The US Environmental Protection Agency (EPA) proposed regulatory changes to allow gasoline blended with up to 15% ethanol (E15) to be sold to 2001 and newer vehicles year-round across the country. The proposal takes advantage of the 1-psi Reid Vapor Pressure (RVP) waiver for the summer months that has historically been applied only to E10.
E15 is already approved for use in all 2001 and newer vehicles—roughly 90% of the vehicles on the road in the US today. Currently, the Reid Vapor Pressure (RVP) regulations force fuel retailers to restrict sales of E15 to flex fuel vehicles (FFV) only from 1 June to 15 September, the peak driving season.
EPA is also proposing regulatory changes to modify elements of the renewable identification number (RIN) compliance system under the Renewable Fuel Standard (RFS) program to enhance transparency in the market and deter price manipulation.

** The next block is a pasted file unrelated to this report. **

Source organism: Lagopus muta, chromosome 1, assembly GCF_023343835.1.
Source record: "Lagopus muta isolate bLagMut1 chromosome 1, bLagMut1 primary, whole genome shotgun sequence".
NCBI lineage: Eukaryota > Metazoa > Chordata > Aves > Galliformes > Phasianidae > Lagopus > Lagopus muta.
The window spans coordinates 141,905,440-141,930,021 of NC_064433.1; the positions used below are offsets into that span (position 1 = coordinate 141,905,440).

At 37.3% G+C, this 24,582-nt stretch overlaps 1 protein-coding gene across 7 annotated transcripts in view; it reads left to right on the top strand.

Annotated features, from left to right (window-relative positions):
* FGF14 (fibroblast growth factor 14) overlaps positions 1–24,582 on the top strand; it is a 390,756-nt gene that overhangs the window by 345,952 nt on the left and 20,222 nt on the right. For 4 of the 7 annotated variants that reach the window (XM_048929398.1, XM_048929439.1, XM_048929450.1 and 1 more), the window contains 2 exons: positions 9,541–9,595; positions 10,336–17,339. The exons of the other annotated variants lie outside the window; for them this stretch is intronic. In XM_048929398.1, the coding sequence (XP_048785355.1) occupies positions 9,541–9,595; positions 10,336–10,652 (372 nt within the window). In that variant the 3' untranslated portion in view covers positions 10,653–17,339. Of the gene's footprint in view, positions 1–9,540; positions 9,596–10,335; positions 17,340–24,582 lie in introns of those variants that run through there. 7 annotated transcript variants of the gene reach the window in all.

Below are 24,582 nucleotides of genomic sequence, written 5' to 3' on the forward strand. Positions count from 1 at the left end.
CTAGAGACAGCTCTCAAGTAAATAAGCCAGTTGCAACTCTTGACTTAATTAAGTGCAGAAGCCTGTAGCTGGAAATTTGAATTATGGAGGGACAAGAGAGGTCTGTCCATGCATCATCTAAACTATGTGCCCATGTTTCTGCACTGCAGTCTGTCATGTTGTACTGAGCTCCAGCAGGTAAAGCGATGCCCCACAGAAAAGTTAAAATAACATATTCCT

Under the proposed expansion, E15 would be allowed to be sold year-round without additional RVP control, rather than just eight months of the year.
Proposed reforms to RIN markets include:
Prohibiting certain parties from being able to purchase separated RINs;
Requiring public disclosure when RIN holdings exceed specified thresholds;
Limiting the length of time a non-obligated party can hold RINs; and
Increasing the compliance frequency of the program from once annually to quarterly.
Biofuel organizations responded favorably.
The Iowa Corn Growers Association (ICGA) is excited to hear the EPA released the proposed rule of permitting year-around sales of E15. This moves the rule in the right direction in hopes it is ready by the summer driving season beginning June 1. Year-round E15 sales would be a win for Iowa corn farmers and Iowa drivers.
We need to better understand the language included about Renewable Identification Numbers (RINS) and the impact that it would have to our farmers. We will review the details and will be asking our leaders and ICGA members to engage on the rule making.—Curt Mether, President of ICGA
Growth Energy, the nation’s leading advocate for ethanol, welcomed the proposal, but also cautioned against any changes to the Renewable Identification Number (RIN) market that could undercut investment in delivering higher ethanol blends.